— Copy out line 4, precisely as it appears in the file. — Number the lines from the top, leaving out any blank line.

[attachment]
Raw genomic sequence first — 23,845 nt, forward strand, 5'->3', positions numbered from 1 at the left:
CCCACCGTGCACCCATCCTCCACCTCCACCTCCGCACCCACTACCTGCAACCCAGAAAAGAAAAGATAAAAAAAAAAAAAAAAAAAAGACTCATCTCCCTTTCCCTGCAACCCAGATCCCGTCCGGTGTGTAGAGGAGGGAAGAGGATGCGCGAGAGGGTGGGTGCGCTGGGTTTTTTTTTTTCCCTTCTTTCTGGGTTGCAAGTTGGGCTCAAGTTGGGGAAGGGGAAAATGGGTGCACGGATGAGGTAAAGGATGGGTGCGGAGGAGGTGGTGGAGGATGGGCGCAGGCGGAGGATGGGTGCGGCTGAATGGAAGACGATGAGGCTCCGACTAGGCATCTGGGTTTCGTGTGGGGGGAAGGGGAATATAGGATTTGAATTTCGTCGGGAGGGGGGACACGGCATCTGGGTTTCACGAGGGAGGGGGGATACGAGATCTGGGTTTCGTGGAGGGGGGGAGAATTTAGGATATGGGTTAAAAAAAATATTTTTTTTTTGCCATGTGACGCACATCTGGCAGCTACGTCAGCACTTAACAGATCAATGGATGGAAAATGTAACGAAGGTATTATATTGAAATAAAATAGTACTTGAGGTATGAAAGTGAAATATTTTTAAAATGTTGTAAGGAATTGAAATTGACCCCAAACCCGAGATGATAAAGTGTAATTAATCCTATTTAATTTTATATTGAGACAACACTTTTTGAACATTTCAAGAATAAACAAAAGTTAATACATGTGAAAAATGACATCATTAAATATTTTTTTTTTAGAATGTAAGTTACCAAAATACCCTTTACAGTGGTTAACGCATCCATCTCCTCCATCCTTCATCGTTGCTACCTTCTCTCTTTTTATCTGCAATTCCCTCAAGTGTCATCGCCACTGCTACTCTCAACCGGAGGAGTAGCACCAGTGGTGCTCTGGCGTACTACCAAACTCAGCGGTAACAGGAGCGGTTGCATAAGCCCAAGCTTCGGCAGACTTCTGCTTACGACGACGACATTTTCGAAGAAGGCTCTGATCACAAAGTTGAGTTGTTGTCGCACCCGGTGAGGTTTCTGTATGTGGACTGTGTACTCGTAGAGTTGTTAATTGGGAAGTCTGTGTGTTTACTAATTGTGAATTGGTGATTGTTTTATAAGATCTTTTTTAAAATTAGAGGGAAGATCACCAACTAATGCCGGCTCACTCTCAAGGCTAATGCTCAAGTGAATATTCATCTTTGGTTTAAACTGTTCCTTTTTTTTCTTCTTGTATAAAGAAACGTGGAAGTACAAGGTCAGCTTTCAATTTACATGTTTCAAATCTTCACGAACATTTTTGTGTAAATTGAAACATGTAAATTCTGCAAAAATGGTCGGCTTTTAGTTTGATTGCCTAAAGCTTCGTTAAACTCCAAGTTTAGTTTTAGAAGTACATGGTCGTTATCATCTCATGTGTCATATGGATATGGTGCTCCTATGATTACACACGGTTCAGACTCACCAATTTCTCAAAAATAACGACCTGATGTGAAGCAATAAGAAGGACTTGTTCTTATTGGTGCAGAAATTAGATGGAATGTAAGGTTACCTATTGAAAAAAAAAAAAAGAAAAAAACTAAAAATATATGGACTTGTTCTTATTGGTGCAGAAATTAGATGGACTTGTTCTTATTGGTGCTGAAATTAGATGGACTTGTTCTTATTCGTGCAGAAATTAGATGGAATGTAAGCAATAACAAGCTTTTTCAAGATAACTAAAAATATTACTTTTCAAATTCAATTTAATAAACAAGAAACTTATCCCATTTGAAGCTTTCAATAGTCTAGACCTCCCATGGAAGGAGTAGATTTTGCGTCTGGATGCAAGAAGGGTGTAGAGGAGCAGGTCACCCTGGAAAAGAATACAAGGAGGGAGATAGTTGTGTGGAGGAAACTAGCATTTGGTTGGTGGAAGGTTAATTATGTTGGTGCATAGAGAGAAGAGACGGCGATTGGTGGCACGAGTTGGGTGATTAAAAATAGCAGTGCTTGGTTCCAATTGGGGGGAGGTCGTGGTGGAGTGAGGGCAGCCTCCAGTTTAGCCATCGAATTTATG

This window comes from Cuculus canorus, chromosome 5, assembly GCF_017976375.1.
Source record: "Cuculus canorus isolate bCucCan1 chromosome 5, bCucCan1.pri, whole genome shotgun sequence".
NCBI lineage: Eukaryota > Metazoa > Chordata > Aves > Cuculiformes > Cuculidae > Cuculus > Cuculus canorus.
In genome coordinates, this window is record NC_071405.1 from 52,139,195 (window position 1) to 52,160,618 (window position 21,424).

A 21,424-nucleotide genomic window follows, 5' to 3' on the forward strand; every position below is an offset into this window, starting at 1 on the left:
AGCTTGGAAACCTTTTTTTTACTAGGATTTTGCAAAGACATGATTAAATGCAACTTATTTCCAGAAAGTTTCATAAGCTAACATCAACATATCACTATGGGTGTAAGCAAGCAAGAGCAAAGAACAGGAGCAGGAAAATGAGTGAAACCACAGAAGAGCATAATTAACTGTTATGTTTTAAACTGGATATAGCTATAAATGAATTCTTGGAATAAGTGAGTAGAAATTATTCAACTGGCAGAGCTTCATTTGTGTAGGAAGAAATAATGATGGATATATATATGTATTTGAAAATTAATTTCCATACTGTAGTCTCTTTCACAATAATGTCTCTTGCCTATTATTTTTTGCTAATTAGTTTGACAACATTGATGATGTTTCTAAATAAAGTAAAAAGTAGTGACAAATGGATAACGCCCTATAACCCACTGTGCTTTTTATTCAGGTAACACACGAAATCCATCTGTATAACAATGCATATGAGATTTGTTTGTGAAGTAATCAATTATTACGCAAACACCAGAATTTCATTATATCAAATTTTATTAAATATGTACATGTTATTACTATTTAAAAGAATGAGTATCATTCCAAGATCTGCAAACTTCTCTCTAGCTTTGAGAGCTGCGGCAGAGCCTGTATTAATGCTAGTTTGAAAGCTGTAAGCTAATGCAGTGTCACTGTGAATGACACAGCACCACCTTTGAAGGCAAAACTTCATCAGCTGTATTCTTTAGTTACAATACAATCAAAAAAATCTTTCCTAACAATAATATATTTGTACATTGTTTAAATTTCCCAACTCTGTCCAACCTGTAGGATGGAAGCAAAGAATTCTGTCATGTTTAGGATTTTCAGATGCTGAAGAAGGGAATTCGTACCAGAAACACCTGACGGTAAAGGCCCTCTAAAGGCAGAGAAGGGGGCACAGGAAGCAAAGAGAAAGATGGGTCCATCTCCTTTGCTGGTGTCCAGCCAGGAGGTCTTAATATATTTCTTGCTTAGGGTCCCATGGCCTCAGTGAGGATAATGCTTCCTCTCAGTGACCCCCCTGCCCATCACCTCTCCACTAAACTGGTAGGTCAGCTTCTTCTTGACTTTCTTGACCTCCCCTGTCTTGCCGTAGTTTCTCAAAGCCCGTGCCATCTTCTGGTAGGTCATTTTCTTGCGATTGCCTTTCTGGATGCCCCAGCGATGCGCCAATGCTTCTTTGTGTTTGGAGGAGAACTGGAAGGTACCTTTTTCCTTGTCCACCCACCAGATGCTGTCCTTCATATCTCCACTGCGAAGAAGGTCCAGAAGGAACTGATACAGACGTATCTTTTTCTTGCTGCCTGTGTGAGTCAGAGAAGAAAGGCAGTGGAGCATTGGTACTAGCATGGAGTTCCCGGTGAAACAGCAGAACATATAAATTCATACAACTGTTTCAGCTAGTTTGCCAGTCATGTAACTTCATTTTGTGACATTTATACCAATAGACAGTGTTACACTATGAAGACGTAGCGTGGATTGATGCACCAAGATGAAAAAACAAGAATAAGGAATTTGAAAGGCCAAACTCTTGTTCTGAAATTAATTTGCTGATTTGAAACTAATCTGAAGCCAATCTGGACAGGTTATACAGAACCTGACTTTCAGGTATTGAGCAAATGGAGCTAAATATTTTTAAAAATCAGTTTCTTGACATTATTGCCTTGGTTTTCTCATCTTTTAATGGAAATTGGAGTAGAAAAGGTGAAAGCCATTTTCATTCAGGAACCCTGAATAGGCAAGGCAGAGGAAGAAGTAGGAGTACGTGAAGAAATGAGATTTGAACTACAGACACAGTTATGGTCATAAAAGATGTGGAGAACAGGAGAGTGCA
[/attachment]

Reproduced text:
Source record: "Cuculus canorus isolate bCucCan1 chromosome 5, bCucCan1.pri, whole genome shotgun sequence".